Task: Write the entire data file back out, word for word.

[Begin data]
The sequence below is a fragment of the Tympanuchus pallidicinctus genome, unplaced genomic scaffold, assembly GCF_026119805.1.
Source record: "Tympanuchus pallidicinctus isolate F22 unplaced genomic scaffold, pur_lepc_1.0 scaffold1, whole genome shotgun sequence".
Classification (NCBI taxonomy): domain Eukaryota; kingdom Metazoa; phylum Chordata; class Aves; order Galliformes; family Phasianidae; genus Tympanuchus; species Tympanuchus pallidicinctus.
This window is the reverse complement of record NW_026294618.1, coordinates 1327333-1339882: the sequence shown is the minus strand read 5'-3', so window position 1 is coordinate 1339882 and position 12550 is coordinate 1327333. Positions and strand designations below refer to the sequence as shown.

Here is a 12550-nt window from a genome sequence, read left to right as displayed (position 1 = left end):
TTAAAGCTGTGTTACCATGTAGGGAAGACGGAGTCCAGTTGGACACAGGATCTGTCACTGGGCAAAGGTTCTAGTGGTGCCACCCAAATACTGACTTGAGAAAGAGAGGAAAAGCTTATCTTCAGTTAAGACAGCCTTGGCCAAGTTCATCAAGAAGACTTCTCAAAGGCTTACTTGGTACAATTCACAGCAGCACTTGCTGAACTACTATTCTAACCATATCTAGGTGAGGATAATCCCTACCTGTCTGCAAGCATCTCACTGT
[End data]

The sequence below is a fragment of the Tympanuchus pallidicinctus genome, unplaced genomic scaffold, assembly GCF_026119805.1.
Source record: "Tympanuchus pallidicinctus isolate F22 unplaced genomic scaffold, pur_lepc_1.0 scaffold1, whole genome shotgun sequence".
Classification (NCBI taxonomy): domain Eukaryota; kingdom Metazoa; phylum Chordata; class Aves; order Galliformes; family Phasianidae; genus Tympanuchus; species Tympanuchus pallidicinctus.
This window is the reverse complement of record NW_026294618.1, coordinates 1327333-1339882: the sequence shown is the minus strand read 5'-3', so window position 1 is coordinate 1339882 and position 12550 is coordinate 1327333. Positions and strand designations below refer to the sequence as shown.

Here is a 12550-nt window from a genome sequence, read left to right as displayed (position 1 = left end):
TTAAAGCTGTGTTACCATGTAGGGAAGACGGAGTCCAGTTGGACACAGGATCTGTCACTGGGCAAAGGTTCTAGTGGTGCCACCCAAATACTGACTTGAGAAAGAGAGGAAAAGCTTATCTTCAGTTAAGACAGCCTTGGCCAAGTTCATCAAGAAGACTTCTCAAAGGCTTACTTGGTACAATTCACAGCAGCACTTGCTGAACTACTATTCTAACCATATCTAGGTGAGGATAATCCCTACCTGTCTGCAAGCATCTCACTGT